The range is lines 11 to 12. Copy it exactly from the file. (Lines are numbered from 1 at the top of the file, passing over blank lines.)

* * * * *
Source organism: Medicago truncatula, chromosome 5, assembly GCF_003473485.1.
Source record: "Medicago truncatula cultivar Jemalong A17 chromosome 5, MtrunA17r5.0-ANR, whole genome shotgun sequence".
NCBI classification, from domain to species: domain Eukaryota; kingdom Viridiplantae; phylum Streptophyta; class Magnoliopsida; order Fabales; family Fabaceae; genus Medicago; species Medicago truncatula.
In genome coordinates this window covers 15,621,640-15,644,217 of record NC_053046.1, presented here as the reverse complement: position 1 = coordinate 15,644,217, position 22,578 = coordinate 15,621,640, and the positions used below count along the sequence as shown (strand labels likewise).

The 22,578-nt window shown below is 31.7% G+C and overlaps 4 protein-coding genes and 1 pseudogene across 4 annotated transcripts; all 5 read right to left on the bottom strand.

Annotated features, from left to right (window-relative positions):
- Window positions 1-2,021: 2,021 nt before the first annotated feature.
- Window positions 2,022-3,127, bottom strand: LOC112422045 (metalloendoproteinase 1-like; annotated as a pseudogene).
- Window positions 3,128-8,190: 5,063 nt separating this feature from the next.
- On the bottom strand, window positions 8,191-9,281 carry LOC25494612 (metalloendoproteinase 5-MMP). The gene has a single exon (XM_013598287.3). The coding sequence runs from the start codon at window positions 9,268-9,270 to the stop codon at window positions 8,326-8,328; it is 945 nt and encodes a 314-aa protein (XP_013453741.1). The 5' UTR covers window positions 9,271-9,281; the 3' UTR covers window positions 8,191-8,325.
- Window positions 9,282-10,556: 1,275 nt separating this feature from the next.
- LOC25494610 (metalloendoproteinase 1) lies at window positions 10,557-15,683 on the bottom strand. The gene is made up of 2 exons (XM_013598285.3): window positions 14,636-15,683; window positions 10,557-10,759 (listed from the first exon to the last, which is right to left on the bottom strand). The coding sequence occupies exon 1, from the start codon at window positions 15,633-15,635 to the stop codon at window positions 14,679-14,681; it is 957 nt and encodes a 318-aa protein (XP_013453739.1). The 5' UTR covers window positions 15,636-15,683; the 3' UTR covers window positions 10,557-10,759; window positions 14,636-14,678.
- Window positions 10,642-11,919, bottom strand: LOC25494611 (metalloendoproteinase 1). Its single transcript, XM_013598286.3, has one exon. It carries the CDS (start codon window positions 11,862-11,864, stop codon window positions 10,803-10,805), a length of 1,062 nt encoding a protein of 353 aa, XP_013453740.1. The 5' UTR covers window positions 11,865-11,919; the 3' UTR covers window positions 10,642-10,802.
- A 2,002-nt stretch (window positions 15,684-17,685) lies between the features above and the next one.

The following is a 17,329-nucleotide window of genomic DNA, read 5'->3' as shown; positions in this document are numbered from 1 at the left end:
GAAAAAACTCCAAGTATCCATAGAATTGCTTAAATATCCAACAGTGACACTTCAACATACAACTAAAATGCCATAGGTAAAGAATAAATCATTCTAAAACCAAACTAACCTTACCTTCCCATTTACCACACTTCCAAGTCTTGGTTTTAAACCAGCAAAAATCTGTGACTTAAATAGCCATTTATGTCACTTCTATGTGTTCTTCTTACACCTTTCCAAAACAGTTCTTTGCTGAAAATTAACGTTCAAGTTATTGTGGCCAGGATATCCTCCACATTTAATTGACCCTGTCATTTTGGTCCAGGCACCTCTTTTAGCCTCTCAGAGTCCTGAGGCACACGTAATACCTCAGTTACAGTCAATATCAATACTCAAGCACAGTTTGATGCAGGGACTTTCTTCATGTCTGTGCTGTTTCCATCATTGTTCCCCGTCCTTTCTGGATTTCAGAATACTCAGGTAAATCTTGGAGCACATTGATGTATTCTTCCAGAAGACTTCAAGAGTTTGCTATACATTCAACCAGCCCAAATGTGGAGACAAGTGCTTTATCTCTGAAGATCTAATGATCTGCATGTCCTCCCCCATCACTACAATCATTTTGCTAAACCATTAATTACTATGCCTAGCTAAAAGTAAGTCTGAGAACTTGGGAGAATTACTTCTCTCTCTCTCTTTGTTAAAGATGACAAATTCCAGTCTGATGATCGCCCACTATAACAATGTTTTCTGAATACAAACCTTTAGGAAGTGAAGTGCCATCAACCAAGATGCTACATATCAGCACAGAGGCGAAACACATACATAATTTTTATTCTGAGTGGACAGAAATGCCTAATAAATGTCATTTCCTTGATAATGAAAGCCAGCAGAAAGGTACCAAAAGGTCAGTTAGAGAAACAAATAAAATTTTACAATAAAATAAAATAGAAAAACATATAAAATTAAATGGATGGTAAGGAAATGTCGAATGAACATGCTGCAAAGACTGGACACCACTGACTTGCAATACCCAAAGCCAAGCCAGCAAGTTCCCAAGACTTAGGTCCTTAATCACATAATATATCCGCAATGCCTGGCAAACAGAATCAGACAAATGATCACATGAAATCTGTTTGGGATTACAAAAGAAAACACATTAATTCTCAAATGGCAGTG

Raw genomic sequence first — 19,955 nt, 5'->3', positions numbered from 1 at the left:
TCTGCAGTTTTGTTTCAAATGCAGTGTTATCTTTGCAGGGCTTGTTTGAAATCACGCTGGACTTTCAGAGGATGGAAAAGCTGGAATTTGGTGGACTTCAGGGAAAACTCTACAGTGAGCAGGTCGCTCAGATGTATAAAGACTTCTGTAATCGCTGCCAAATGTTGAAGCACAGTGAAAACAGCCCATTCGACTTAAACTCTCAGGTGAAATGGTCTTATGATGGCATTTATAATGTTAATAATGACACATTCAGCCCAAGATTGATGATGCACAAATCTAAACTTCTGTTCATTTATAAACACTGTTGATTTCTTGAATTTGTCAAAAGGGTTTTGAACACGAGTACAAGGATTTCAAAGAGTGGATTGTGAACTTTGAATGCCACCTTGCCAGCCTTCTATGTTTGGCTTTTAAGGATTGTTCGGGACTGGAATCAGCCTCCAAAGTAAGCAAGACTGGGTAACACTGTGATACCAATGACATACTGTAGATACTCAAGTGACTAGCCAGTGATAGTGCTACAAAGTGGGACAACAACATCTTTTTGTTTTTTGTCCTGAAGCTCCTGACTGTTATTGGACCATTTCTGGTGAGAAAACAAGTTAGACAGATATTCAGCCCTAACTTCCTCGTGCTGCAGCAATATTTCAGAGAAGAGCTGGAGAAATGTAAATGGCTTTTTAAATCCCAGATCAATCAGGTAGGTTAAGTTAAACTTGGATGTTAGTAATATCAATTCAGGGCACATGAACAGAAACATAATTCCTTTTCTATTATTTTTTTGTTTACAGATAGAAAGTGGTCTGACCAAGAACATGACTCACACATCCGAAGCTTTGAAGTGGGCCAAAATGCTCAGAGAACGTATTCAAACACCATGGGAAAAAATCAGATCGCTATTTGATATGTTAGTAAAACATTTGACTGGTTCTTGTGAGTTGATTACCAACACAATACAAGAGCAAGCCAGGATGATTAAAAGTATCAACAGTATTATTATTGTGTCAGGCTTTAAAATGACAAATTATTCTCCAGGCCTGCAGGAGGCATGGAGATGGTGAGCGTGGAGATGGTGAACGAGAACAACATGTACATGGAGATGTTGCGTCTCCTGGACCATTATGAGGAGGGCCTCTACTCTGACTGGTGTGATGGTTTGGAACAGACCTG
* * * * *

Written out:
- Window positions 9,282-10,556: 1,275 nt separating this feature from the next.
- LOC25494610 (metalloendoproteinase 1) lies at window positions 10,557-15,683 on the bottom strand. The gene is made up of 2 exons (XM_013598285.3): window positions 14,636-15,683; window positions 10,557-10,759 (listed from the first exon to the last, which is right to left on the bottom strand). The coding sequence occupies exon 1, from the start codon at window positions 15,633-15,635 to the stop codon at window positions 14,679-14,681; it is 957 nt and encodes a 318-aa protein (XP_013453739.1). The 5' UTR covers window positions 15,636-15,683; the 3' UTR covers window positions 10,557-10,759; window positions 14,636-14,678.